New reports spotlight racial disparities in motor vehicle stops, marijuana possession arrests in Austin, Travis County

A new report finds worsening racial disparities in motor vehicle traffic stops in Austin. (Community Impact staff)
A new report finds worsening racial disparities in motor vehicle traffic stops in Austin. (Community Impact staff)

A new report finds worsening racial disparities in motor vehicle traffic stops in Austin. (Community Impact staff)

People of color in Austin are policed at disproportionately higher rates than their percentage of the local population, and racial disparities in motor vehicle stops and arrests are widening, according to two new reports.

The findings

The first, published by the city of Austin on Jan. 30, analyzed Austin Police Department racial profiling data collected between 2015 and 2018.

One finding is that black residents—who make up 8% of the Austin population—accounted for 15% of motor vehicle stops and 25% of arrests in 2018.

APD classifies motor vehicle stops based on whether the race of the driver was known to the officer prior to the stop.


That same year, black residents were overrepresented compared to their share of the population in motor vehicle stops both when their race was known and unknown to the officer, according to the report.

Additionally, the report found that between 2015 and 2018 black and Hispanic or Latino residents were “increasingly overrepresented in motor vehicle stops” while white residents were “increasingly underrepresented."

“This should be the study to end all studies,” Austin Justice Coalition founder Chas Moore said in a statement. “It uses APD’s own data. We now 100% know that there is a racial bias problem in policing[.]”

The second report, which will be published on Feb. 18, is a review of 2,900 drug possession arrests in Travis County from June 2017 to May 2018.

It was conducted by the Texas Criminal Justice Coalition, the Texas Harm Reduction Alliance, Grassroots Leadership and the UT Law Civil Rights Clinic.

The arrests were all for possession of less than 1 gram of an illegal substance.

While black residents made up 8.9% of the county population during that period, they represented 29.4% of the drug possession arrests, according to a Feb. 4 news release announcing key report findings.

Nearly half of the arrests studied arose from motor vehicle stops, per the release.

“Our findings amplify concerns raised in a recent report from the City of Austin, which found a disproportionate number of motor vehicle stops and searches targeting Black and Latinx populations in Austin,” the researchers wrote.

The recommendations

Both reports recommend a series of changes.

In response to the motor vehicle stop data analysis, the city’s police oversight, equity and innovation offices recommend acknowledging that “racial disparity exists and is worsening” in Austin and that steps should be taken to eliminate racial disparities in motor vehicle stops—as well as arrests, searches, field observations, warning and citations—by 2023.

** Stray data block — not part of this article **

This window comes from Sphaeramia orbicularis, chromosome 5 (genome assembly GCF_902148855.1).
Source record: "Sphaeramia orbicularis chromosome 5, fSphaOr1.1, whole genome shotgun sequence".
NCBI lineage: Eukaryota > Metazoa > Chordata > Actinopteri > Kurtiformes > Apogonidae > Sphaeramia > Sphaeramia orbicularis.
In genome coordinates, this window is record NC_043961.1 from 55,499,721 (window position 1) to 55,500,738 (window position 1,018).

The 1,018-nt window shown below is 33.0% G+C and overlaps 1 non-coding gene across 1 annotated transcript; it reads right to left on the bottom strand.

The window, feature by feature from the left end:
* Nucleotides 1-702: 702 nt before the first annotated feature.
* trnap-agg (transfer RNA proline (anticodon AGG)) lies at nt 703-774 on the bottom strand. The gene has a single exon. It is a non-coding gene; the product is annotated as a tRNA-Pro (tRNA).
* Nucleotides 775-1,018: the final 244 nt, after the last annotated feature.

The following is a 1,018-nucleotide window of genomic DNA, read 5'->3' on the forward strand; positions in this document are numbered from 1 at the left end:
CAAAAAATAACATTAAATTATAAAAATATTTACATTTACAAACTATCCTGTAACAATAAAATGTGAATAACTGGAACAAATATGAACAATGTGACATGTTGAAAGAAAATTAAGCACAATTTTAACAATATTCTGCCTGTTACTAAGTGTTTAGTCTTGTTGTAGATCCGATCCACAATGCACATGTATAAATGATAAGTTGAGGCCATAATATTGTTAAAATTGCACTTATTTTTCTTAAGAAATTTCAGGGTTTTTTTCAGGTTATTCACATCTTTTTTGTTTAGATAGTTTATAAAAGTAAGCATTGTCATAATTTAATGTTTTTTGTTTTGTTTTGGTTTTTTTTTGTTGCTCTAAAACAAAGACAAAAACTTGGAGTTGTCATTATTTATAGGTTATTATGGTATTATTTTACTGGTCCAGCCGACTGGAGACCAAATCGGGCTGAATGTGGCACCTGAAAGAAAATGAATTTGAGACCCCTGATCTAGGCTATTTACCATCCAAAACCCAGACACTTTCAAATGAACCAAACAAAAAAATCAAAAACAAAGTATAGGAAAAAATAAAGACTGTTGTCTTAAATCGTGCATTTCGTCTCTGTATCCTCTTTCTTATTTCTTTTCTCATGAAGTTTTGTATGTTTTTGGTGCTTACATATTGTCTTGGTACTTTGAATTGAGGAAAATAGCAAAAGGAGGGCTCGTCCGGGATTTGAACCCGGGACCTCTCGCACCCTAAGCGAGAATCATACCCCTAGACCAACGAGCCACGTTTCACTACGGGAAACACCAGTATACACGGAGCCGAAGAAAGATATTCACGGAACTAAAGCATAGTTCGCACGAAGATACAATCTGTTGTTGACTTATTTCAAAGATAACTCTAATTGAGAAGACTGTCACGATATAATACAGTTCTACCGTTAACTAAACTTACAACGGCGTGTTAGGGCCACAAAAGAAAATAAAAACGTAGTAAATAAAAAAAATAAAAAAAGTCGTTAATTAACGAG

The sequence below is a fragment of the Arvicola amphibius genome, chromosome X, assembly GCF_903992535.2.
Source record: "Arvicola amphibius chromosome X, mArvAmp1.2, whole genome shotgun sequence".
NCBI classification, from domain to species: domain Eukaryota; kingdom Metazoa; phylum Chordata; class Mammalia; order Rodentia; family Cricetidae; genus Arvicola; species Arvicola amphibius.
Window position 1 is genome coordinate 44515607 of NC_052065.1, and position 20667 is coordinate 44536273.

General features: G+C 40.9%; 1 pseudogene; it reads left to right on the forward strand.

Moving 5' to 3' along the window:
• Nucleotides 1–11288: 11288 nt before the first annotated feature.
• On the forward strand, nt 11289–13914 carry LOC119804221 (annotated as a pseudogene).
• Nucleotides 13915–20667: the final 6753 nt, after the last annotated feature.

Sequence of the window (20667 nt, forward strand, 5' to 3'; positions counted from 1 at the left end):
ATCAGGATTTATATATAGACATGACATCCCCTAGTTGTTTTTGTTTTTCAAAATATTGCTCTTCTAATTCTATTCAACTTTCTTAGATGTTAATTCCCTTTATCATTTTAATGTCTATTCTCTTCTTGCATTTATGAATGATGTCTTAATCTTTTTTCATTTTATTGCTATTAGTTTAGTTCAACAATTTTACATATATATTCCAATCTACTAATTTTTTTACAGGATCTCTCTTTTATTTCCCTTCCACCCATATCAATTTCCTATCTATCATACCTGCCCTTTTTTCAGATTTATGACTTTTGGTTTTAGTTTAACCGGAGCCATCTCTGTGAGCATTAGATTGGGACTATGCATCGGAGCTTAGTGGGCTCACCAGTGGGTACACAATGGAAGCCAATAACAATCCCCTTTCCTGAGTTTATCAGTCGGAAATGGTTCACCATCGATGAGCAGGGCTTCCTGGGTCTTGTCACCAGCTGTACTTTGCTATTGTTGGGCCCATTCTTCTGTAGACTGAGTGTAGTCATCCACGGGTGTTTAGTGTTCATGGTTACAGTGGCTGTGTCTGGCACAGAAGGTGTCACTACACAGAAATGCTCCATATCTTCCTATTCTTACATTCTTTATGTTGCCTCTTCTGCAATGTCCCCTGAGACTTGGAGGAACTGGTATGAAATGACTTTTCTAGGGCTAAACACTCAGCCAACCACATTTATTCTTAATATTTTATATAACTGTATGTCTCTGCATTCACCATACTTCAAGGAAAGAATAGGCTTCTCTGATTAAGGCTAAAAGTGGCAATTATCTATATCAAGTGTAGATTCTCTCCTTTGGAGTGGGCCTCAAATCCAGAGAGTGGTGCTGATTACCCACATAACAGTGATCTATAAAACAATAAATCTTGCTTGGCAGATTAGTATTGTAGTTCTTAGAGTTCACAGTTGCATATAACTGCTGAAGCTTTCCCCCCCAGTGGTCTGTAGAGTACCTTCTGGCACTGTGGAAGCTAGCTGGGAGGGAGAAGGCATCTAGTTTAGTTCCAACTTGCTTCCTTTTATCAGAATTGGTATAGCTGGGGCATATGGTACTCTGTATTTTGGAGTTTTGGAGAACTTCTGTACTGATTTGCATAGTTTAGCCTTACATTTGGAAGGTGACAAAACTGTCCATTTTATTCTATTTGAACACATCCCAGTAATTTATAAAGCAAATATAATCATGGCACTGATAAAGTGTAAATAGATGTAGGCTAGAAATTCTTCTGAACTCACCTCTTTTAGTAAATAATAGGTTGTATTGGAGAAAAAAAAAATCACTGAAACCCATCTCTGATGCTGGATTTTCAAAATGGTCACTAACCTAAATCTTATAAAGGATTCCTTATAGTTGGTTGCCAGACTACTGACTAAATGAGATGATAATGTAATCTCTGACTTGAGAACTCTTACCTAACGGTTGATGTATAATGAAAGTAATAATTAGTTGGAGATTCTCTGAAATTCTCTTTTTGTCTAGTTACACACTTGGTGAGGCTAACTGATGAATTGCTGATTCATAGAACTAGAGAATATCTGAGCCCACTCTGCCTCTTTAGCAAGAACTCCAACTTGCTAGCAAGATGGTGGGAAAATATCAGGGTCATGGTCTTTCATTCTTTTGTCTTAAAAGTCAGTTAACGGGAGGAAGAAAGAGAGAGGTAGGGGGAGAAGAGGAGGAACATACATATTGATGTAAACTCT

“This report opens the door for us to have the real critical and courageous conversation about how racism plays out in policing and the fair administration of justice in our city,” Chief Equity Officer Brion Oaks said in a statement. “Our vision is to make Austin the most livable city in the nation and we can’t accomplish that vision if the color of one’s skin continues to be a predictor of if you get stopped, searched, or arrested in our city.”

The researchers behind the drug possession report recommended a reduction in the use of motor vehicle stops as the primary means of drug enforcement, as well as a broader strategy to address substance use without relying on punitive policing and criminalization.

“Typical War on Drugs enforcement, especially for low-level possession, is a net negative for the community,” said Doug Smith, senior policy analyst for the Texas Criminal Justice Coalition, in a statement. “Even short periods in jail result in the loss of jobs or housing, family separation, child welfare system involvement, and a host of long-term consequences that limit future opportunities.”

Other factors

The enforcement of low-level marijuana-related misdemeanors—namely possession of small amounts of the drug—recently changed in Austin.

On Jan. 23, City Council voted 9-0 to direct APD to stop enforcing marijuana-related misdemeanors. Additionally, council members voted not to spend city money or personnel resources on marijuana-related misdemeanors.

The vote followed the implementation of a new state law that legalized industrial hemp, which, like marijuana, is a byproduct of the cannabis plant and contains small amounts of tetrahydrocannabinol, or THC, the psychoactive chemical in marijuana.

Hemp and marijuana are only distinguishable by THC levels, and area law enforcement agencies—including APD, the Travis County Sheriff’s Office and the Texas Department of Public Safety—do not yet have the equipment and trained personnel necessary to test for THC concentration.

As a result, the district and county attorneys said last year they would not prosecute marijuana-related misdemeanors unless there was an accompanying lab report confirming illegal levels of THC.